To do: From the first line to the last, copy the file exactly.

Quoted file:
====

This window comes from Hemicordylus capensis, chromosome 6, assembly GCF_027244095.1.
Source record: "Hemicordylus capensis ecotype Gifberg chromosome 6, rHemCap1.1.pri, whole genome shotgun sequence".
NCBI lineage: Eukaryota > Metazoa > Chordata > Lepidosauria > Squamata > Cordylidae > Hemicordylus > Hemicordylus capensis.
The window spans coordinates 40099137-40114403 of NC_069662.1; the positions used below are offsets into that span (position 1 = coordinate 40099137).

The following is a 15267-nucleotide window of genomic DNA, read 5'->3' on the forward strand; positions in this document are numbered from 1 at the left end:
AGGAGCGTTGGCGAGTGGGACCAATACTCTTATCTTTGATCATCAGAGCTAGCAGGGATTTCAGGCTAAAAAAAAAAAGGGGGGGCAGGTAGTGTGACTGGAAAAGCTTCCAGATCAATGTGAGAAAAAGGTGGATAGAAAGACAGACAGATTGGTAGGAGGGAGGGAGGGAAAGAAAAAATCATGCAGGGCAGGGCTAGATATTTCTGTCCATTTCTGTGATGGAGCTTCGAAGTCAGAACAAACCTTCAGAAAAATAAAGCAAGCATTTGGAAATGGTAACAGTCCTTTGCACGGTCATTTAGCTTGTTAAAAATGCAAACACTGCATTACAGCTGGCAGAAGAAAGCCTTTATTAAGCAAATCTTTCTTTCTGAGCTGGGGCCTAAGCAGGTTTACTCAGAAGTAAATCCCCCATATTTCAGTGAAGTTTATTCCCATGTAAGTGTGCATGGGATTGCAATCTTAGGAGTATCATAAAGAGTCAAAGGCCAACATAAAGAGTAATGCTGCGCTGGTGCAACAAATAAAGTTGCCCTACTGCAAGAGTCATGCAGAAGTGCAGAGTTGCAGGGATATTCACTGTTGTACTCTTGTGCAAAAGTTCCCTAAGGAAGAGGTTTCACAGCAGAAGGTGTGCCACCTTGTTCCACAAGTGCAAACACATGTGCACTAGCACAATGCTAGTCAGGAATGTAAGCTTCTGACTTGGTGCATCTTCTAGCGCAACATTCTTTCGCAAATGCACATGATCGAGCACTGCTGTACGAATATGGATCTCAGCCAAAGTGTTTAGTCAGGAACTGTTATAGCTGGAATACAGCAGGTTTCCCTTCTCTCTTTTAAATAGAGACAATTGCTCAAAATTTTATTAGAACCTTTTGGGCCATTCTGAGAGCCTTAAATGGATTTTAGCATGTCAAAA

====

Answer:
This window comes from Hemicordylus capensis, chromosome 6, assembly GCF_027244095.1.
Source record: "Hemicordylus capensis ecotype Gifberg chromosome 6, rHemCap1.1.pri, whole genome shotgun sequence".
NCBI lineage: Eukaryota > Metazoa > Chordata > Lepidosauria > Squamata > Cordylidae > Hemicordylus > Hemicordylus capensis.
The window spans coordinates 40099137-40114403 of NC_069662.1; the positions used below are offsets into that span (position 1 = coordinate 40099137).

The following is a 15267-nucleotide window of genomic DNA, read 5'->3' on the forward strand; positions in this document are numbered from 1 at the left end:
AGGAGCGTTGGCGAGTGGGACCAATACTCTTATCTTTGATCATCAGAGCTAGCAGGGATTTCAGGCTAAAAAAAAAAAGGGGGGGCAGGTAGTGTGACTGGAAAAGCTTCCAGATCAATGTGAGAAAAAGGTGGATAGAAAGACAGACAGATTGGTAGGAGGGAGGGAGGGAAAGAAAAAATCATGCAGGGCAGGGCTAGATATTTCTGTCCATTTCTGTGATGGAGCTTCGAAGTCAGAACAAACCTTCAGAAAAATAAAGCAAGCATTTGGAAATGGTAACAGTCCTTTGCACGGTCATTTAGCTTGTTAAAAATGCAAACACTGCATTACAGCTGGCAGAAGAAAGCCTTTATTAAGCAAATCTTTCTTTCTGAGCTGGGGCCTAAGCAGGTTTACTCAGAAGTAAATCCCCCATATTTCAGTGAAGTTTATTCCCATGTAAGTGTGCATGGGATTGCAATCTTAGGAGTATCATAAAGAGTCAAAGGCCAACATAAAGAGTAATGCTGCGCTGGTGCAACAAATAAAGTTGCCCTACTGCAAGAGTCATGCAGAAGTGCAGAGTTGCAGGGATATTCACTGTTGTACTCTTGTGCAAAAGTTCCCTAAGGAAGAGGTTTCACAGCAGAAGGTGTGCCACCTTGTTCCACAAGTGCAAACACATGTGCACTAGCACAATGCTAGTCAGGAATGTAAGCTTCTGACTTGGTGCATCTTCTAGCGCAACATTCTTTCGCAAATGCACATGATCGAGCACTGCTGTACGAATATGGATCTCAGCCAAAGTGTTTAGTCAGGAACTGTTATAGCTGGAATACAGCAGGTTTCCCTTCTCTCTTTTAAATAGAGACAATTGCTCAAAATTTTATTAGAACCTTTTGGGCCATTCTGAGAGCCTTAAATGGATTTTAGCATGTCAAAA